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A Randomized Trial of Expanding Choice Sets to...

A Randomized Trial of Expanding Choice Sets to Motivate Advance Directive Completion


There is a large gap between the care seriously ill patients want and the care they receive. Advance directives (ADs) offer an opportunity for patients to express specific end-of-life preferences to avoid unwanted care. As promising as ADs may be for improving the quality of care near the end of life, rates of AD completion remain low and previous efforts to encourage their completion have had limited success. Principles of behavioral economics, such as the effects of defaults and other framing effects, may offer a novel approach to bridge the gap in end-of-life care. This study tested whether the framing effect of expanding choice sets could increase the completion of and specification of choices within ADs among adult patients with end-stage renal disease (ESRD), as they historically have low uptake of ADs despite a median survival shorter than many cancers. Patients were randomized to complete a brief advance directive form or expanded options including a brief, expanded, or comprehensive form. The expanded options differed by the number of choices offered to designate life-sustaining preferences. Patients were recruited from 15 dialysis centers in the Philadelphia region between July 2014 and July 2015. We sought to understand 1) if expanding the choices for completing different types of ADs would increase completion of any AD, and 2) among patients who complete ADs, if expanded choice sets within ADs would decrease the proportion of patients who do not specify preferences for life-sustaining therapies.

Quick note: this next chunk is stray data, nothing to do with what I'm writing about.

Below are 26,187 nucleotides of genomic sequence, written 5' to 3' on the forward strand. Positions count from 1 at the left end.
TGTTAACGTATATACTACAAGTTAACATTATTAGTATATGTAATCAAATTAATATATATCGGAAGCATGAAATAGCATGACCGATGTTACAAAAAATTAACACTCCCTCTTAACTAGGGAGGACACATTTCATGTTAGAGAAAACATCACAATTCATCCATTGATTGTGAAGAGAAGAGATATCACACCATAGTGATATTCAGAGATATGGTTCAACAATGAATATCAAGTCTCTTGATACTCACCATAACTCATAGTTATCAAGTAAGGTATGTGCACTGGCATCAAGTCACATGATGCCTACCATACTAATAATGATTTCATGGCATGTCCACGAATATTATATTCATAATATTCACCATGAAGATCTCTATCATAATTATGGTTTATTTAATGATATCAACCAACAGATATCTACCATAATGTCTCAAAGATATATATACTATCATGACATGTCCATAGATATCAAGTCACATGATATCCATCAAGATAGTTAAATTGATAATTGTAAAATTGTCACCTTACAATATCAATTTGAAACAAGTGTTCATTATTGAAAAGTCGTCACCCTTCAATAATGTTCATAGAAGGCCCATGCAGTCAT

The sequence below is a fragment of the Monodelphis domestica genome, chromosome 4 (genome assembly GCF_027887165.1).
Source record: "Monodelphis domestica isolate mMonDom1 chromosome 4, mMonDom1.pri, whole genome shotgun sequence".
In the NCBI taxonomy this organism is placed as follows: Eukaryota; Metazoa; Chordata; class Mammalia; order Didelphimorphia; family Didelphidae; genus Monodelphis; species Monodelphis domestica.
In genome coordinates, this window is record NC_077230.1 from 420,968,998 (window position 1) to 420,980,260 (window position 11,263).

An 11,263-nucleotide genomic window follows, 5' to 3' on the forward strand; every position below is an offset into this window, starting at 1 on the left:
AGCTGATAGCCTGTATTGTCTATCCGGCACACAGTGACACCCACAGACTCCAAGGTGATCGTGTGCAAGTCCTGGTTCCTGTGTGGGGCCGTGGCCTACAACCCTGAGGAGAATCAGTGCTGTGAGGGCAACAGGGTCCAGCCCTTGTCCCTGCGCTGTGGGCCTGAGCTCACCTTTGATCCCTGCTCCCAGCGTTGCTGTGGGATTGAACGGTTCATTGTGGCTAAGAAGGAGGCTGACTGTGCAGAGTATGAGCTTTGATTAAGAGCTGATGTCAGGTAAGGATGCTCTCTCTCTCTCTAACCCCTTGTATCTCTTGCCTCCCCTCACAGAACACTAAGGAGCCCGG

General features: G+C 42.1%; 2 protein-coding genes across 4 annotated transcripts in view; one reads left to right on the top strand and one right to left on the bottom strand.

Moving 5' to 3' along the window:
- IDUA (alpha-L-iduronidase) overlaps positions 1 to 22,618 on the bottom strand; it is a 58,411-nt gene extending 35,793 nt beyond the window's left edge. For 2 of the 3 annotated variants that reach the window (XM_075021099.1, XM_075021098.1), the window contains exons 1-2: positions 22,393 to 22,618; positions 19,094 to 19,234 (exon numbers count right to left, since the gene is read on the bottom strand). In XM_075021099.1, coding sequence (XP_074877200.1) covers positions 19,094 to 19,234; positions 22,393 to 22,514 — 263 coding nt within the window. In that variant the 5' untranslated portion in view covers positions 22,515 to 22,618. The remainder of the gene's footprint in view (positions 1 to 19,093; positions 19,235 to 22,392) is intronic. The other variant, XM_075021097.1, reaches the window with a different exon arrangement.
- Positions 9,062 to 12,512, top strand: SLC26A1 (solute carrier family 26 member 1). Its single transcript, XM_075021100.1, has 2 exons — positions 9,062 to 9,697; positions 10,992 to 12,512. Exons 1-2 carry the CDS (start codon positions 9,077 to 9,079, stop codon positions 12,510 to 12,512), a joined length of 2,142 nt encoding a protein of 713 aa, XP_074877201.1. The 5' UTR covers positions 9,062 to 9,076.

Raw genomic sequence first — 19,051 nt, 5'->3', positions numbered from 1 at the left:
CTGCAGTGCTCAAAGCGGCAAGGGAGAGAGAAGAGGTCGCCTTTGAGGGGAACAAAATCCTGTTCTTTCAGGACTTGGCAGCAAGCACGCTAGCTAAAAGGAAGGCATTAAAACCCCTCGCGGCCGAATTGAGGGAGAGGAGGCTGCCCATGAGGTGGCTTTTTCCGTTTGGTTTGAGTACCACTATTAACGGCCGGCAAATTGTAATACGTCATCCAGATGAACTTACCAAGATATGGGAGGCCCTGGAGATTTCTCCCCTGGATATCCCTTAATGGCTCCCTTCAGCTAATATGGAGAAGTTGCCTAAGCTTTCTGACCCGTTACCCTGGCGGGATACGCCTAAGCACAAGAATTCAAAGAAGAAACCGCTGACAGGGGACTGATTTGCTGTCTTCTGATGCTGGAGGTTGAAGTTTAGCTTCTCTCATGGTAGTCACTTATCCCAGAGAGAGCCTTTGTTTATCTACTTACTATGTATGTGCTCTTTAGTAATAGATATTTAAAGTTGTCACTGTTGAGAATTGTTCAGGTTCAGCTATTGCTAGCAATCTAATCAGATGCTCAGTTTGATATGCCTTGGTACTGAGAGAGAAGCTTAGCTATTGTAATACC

• Otto Haas Charitable Trust, Roybal Center on Behavioral Economics and Health, National Institute on Aging, National Institute of Diabetes and Digestive and Kidney Diseases, National Heart, Lung, and Blood Institute



Study Status


Results & Impact

expanded choice sets

We did not find differences in completion rates between the standard versus expanded choice set groups (13.1% in the standard group vs. 12.2% in the expanded group), but an expanded choice set increased the proportion of seriously ill patients who said they wanted to complete an advance directive (71.9% in standard vs. 85.3% in expanded). Consistent with previous literature, patients who wanted to complete an advance directive were more likely to do so if they had higher quality-of-life scores, had prior end-of-life discussions, or were white. Findings from this study suggest that simply focusing on initial engagement by expanding choice options may not be enough to facilitate advance directive completion among patients. Many patients face downstream barriers to completing advance directives, including cognitive biases (e.g., overoptimism), lack of certainty surrounding diagnoses, legal hurdles such as requirements for signatures or notarization, and additional emotional and time-related stressors associated with having to think through end-of-life decisions and documents. These individual barriers should be taken into account in future interventions aimed at increasing advance directive completion, and interventions should be sensitive to providing options for modality of completion (e.g. in person, by mail, or online).





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